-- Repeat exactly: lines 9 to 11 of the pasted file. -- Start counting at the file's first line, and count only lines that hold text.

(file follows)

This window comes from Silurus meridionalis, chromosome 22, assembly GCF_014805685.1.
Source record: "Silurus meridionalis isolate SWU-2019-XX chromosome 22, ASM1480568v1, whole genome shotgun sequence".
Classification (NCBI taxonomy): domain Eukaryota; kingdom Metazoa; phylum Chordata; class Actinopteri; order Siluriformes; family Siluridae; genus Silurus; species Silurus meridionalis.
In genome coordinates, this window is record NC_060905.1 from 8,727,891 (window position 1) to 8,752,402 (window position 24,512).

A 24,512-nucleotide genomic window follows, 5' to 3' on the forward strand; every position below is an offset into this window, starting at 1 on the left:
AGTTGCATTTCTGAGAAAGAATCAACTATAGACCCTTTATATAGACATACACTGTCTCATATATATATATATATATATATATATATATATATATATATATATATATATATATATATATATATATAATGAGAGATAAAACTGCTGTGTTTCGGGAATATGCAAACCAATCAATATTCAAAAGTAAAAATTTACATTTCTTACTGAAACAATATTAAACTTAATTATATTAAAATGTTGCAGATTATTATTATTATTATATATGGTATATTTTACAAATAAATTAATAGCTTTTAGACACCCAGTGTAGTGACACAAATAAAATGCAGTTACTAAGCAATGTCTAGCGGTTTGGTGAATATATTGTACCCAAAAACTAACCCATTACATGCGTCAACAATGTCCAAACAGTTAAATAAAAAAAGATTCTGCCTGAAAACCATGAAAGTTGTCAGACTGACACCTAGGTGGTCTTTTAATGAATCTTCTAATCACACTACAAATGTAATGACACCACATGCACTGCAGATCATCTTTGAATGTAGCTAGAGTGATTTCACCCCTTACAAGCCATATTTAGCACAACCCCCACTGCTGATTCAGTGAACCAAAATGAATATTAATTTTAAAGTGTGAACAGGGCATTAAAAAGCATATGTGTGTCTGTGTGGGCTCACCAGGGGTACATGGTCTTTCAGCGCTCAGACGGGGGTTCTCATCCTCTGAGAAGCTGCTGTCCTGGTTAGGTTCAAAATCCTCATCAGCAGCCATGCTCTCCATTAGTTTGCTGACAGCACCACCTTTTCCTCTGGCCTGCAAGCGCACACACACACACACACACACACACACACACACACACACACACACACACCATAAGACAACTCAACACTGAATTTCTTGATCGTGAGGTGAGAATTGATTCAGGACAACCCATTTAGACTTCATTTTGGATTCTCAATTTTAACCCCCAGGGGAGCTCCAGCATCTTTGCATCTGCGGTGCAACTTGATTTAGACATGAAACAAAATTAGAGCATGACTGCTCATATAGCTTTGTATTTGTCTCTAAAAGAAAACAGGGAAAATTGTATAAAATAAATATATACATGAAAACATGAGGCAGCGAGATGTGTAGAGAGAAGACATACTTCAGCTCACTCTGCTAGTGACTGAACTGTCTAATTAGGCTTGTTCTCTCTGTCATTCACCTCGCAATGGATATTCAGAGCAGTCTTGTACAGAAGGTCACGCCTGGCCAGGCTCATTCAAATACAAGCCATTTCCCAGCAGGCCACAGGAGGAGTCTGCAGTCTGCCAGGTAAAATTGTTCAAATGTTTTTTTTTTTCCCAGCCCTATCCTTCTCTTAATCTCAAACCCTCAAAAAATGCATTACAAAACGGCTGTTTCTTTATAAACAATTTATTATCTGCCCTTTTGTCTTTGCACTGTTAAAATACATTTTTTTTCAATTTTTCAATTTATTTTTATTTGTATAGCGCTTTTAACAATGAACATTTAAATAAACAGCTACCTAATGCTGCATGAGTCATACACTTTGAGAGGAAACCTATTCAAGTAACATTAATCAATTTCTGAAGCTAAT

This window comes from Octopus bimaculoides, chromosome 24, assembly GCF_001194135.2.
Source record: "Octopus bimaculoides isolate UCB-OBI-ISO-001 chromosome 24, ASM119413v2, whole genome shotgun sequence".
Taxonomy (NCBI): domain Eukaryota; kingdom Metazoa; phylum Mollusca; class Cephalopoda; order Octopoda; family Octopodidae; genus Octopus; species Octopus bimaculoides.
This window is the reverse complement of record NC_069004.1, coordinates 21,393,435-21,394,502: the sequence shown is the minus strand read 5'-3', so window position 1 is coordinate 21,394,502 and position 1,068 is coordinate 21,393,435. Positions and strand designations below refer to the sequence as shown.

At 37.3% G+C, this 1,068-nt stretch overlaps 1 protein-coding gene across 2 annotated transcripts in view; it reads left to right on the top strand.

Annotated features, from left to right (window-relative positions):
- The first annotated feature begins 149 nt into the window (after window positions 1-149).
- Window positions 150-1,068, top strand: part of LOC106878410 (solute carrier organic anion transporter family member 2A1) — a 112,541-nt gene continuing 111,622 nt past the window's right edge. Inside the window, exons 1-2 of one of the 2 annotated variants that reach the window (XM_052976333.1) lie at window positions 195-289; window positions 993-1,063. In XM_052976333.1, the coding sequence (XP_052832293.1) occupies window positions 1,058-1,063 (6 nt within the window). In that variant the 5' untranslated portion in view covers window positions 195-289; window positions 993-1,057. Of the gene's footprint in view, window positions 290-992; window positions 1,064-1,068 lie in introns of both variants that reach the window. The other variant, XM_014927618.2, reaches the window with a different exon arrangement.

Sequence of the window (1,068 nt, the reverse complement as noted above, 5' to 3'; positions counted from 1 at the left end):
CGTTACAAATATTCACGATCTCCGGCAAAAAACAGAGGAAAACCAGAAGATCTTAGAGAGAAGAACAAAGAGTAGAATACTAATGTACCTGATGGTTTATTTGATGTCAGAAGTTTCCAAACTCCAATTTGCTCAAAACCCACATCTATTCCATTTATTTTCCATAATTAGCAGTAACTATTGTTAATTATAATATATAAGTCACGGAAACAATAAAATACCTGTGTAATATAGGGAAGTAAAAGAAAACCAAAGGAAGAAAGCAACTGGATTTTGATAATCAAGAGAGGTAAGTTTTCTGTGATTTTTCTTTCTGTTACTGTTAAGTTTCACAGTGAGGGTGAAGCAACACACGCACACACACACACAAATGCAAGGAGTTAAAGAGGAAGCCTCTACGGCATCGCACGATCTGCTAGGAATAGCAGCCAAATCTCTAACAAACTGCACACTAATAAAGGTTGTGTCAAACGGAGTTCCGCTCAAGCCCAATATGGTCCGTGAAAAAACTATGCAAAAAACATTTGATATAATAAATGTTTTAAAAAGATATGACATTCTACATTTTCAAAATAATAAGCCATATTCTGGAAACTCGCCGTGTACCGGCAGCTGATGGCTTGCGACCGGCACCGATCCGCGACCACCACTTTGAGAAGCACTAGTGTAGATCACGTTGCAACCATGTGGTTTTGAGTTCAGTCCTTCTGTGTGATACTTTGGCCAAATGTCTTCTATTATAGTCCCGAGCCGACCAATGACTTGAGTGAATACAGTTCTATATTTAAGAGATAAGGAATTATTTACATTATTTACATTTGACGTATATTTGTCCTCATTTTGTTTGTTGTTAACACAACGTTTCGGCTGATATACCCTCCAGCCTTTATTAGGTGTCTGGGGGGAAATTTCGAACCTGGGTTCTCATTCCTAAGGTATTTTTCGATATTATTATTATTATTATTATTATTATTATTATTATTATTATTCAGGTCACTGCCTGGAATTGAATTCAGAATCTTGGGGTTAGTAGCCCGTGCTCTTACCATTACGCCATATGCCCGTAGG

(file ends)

Taxonomy (NCBI): domain Eukaryota; kingdom Metazoa; phylum Mollusca; class Cephalopoda; order Octopoda; family Octopodidae; genus Octopus; species Octopus bimaculoides.
This window is the reverse complement of record NC_069004.1, coordinates 21,393,435-21,394,502: the sequence shown is the minus strand read 5'-3', so window position 1 is coordinate 21,394,502 and position 1,068 is coordinate 21,393,435. Positions and strand designations below refer to the sequence as shown.

At 37.3% G+C, this 1,068-nt stretch overlaps 1 protein-coding gene across 2 annotated transcripts in view; it reads left to right on the top strand.